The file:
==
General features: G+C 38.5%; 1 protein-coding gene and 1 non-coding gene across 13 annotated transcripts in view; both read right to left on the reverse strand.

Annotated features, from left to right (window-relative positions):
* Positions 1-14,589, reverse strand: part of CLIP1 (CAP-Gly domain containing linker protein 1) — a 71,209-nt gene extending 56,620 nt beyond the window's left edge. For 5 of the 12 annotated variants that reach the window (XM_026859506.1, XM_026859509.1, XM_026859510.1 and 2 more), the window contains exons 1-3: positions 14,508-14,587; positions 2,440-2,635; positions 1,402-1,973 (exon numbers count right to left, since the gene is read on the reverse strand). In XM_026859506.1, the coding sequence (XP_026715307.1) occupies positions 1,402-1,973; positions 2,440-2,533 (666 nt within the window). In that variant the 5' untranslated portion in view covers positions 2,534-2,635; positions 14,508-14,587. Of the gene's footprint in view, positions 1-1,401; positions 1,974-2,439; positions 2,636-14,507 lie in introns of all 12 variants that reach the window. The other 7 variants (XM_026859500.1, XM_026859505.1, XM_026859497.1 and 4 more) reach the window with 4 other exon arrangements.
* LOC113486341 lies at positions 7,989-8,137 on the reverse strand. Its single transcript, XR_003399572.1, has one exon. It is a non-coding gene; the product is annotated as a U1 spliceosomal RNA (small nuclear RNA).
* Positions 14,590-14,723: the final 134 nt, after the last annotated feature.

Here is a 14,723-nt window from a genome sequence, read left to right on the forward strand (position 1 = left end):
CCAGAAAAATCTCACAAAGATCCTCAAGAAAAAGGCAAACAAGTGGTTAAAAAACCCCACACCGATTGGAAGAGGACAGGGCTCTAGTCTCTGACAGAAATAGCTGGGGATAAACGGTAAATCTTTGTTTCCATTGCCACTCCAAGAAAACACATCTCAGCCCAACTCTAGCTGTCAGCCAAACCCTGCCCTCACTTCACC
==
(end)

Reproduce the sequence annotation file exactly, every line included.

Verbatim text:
General features: G+C 38.5%; 1 protein-coding gene and 1 non-coding gene across 13 annotated transcripts in view; both read right to left on the reverse strand.

Annotated features, from left to right (window-relative positions):
* Positions 1-14,589, reverse strand: part of CLIP1 (CAP-Gly domain containing linker protein 1) — a 71,209-nt gene extending 56,620 nt beyond the window's left edge. For 5 of the 12 annotated variants that reach the window (XM_026859506.1, XM_026859509.1, XM_026859510.1 and 2 more), the window contains exons 1-3: positions 14,508-14,587; positions 2,440-2,635; positions 1,402-1,973 (exon numbers count right to left, since the gene is read on the reverse strand). In XM_026859506.1, the coding sequence (XP_026715307.1) occupies positions 1,402-1,973; positions 2,440-2,533 (666 nt within the window). In that variant the 5' untranslated portion in view covers positions 2,534-2,635; positions 14,508-14,587. Of the gene's footprint in view, positions 1-1,401; positions 1,974-2,439; positions 2,636-14,507 lie in introns of all 12 variants that reach the window. The other 7 variants (XM_026859500.1, XM_026859505.1, XM_026859497.1 and 4 more) reach the window with 4 other exon arrangements.
* LOC113486341 lies at positions 7,989-8,137 on the reverse strand. Its single transcript, XR_003399572.1, has one exon. It is a non-coding gene; the product is annotated as a U1 spliceosomal RNA (small nuclear RNA).
* Positions 14,590-14,723: the final 134 nt, after the last annotated feature.

Here is a 14,723-nt window from a genome sequence, read left to right on the forward strand (position 1 = left end):
CCAGAAAAATCTCACAAAGATCCTCAAGAAAAAGGCAAACAAGTGGTTAAAAAACCCCACACCGATTGGAAGAGGACAGGGCTCTAGTCTCTGACAGAAATAGCTGGGGATAAACGGTAAATCTTTGTTTCCATTGCCACTCCAAGAAAACACATCTCAGCCCAACTCTAGCTGTCAGCCAAACCCTGCCCTCACTTCACC